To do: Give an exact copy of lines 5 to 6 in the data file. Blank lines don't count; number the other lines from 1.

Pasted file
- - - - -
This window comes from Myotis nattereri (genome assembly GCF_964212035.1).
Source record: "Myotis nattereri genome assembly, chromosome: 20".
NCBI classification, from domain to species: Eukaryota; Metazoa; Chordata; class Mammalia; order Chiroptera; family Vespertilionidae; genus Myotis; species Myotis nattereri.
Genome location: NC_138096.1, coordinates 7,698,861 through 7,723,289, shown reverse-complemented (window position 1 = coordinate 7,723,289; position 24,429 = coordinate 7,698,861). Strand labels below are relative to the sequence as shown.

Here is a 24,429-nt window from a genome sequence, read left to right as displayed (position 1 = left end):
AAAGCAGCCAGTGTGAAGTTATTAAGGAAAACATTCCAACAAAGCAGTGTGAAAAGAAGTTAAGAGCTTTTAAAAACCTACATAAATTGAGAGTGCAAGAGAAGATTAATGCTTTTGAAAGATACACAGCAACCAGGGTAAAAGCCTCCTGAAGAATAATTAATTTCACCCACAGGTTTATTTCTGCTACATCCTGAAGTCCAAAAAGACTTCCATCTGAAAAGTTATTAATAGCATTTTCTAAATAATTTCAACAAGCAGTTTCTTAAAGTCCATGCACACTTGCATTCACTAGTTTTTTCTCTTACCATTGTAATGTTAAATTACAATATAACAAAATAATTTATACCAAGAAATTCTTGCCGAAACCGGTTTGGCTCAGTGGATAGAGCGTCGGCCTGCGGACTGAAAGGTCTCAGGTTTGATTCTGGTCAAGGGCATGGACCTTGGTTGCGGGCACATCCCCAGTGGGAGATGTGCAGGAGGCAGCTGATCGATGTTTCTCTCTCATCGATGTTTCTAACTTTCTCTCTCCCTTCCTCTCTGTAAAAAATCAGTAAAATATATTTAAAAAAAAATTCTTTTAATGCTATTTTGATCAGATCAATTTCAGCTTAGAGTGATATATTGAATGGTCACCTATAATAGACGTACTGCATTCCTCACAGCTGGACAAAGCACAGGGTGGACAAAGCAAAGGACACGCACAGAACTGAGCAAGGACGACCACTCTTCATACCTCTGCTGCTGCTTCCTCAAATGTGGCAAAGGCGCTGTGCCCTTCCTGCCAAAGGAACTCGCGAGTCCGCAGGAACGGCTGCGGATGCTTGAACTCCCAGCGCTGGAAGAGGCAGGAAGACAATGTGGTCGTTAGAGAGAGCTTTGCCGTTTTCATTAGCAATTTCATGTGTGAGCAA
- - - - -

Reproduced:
Here is a 24,429-nt window from a genome sequence, read left to right as displayed (position 1 = left end):
AAAGCAGCCAGTGTGAAGTTATTAAGGAAAACATTCCAACAAAGCAGTGTGAAAAGAAGTTAAGAGCTTTTAAAAACCTACATAAATTGAGAGTGCAAGAGAAGATTAATGCTTTTGAAAGATACACAGCAACCAGGGTAAAAGCCTCCTGAAGAATAATTAATTTCACCCACAGGTTTATTTCTGCTACATCCTGAAGTCCAAAAAGACTTCCATCTGAAAAGTTATTAATAGCATTTTCTAAATAATTTCAACAAGCAGTTTCTTAAAGTCCATGCACACTTGCATTCACTAGTTTTTTCTCTTACCATTGTAATGTTAAATTACAATATAACAAAATAATTTATACCAAGAAATTCTTGCCGAAACCGGTTTGGCTCAGTGGATAGAGCGTCGGCCTGCGGACTGAAAGGTCTCAGGTTTGATTCTGGTCAAGGGCATGGACCTTGGTTGCGGGCACATCCCCAGTGGGAGATGTGCAGGAGGCAGCTGATCGATGTTTCTCTCTCATCGATGTTTCTAACTTTCTCTCTCCCTTCCTCTCTGTAAAAAATCAGTAAAATATATTTAAAAAAAAATTCTTTTAATGCTATTTTGATCAGATCAATTTCAGCTTAGAGTGATATATTGAATGGTCACCTATAATAGACGTACTGCATTCCTCACAGCTGGACAAAGCACAGGGTGGACAAAGCAAAGGACACGCACAGAACTGAGCAAGGACGACCACTCTTCATACCTCTGCTGCTGCTTCCTCAAATGTGGCAAAGGCGCTGTGCCCTTCCTGCCAAAGGAACTCGCGAGTCCGCAGGAACGGCTGCGGATGCTTGAACTCCCAGCGCTGGAAGAGGCAGGAAGACAATGTGGTCGTTAGAGAGAGCTTTGCCGTTTTCATTAGCAATTTCATGTGTGAGCAA